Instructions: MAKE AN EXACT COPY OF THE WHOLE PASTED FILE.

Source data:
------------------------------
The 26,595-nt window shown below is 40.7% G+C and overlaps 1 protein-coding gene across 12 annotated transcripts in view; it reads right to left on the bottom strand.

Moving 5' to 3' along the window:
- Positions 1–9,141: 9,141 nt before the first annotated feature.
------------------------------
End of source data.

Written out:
The 26,595-nt window shown below is 40.7% G+C and overlaps 1 protein-coding gene across 12 annotated transcripts in view; it reads right to left on the bottom strand.

Moving 5' to 3' along the window:
- Positions 1–9,141: 9,141 nt before the first annotated feature.